Mercedes chief Toto Wolff has speculated the recent German domination of Formula 1 has been a key factor in its downfall in the country, contributing to the German Grand Prix dropping off the race calendar for 2017.

For a number of years the German GP has been under threat due to dwindling crowd attendances and frictions between the commercial rights holders and circuits on agreeing hosting contracts.

In 2015 the race was cancelled after the Nurburgring failed to stack up the cash to host the event while Hockenheim was unable to act as last-minute cover.

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Next year there will also be no German race and with the French Grand Prix returning to F1 in 2018 it is believed it will act as replacement for the indefinite future.

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Wolff is bemused by the lack of interest in Germany for F1 but believes after the unparalleled success of both German drivers Michael Schumacher and Sebastian Vettel plus Mercedes' recent dominance there is less of an interest for the sport.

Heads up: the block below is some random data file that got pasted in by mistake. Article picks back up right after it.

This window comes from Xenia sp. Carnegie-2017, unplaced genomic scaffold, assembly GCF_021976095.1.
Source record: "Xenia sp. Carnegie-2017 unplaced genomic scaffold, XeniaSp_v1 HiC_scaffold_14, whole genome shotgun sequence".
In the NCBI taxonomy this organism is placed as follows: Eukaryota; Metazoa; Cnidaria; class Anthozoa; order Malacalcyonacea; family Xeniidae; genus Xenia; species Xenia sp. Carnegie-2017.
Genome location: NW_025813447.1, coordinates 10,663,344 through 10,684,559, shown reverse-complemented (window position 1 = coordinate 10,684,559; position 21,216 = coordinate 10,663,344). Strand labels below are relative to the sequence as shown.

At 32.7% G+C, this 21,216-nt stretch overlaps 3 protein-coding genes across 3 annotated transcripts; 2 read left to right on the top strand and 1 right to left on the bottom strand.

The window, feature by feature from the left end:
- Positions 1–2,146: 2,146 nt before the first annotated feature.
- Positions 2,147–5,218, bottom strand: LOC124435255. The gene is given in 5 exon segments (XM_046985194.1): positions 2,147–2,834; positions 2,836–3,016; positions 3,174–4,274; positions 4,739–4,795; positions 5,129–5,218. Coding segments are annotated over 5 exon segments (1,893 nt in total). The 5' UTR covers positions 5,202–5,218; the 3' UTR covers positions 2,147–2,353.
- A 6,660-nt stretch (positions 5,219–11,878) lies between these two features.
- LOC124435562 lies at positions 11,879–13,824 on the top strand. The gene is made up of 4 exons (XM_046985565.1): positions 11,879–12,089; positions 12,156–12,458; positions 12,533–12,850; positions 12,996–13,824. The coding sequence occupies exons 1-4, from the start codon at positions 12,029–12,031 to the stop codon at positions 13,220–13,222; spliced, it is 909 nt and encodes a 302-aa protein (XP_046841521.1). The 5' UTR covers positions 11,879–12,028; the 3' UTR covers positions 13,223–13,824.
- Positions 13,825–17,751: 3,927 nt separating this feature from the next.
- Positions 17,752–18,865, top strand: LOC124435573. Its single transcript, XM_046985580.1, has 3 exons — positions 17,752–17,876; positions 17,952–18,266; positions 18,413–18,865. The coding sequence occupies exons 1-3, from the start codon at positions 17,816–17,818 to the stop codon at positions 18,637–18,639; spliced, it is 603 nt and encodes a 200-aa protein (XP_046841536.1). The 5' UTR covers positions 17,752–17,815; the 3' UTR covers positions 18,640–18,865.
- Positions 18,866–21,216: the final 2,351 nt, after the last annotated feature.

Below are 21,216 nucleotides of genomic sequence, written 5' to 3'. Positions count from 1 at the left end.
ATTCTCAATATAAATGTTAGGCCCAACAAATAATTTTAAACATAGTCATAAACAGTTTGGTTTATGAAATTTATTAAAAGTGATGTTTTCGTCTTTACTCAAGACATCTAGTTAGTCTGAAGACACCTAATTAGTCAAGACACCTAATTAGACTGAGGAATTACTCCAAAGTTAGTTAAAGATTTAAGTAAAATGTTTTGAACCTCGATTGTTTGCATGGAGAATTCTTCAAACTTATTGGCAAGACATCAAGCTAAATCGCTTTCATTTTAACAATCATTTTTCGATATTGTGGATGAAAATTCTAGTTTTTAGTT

"I don't know why there is less interest in the sport but I have a theory that it is a hangover from the years of dominance of Sebastian and Michael and the Germans have won it all," Wolff said. "It comes in cycles and now there are other sports like football that is of great interest but it might change again with different drivers winning the championship.

"Having a German Grand Prix is part of the history and especially for us as Mercedes with our factories nearby and many fans in Germany so it is important to race in Germany.

"A couple of years ago when the race was not happening we [Mercedes] offered our support both financially and marketing but it wasn't taken up. It hasn't come so far for next season, it is still in the hands of the commercial rights holder."

The 2017 F1 race calendar remains unchanged from this season aside from the German Grand Prix dropping out, while the French Grand Prix has secured a deal to return in 2018.

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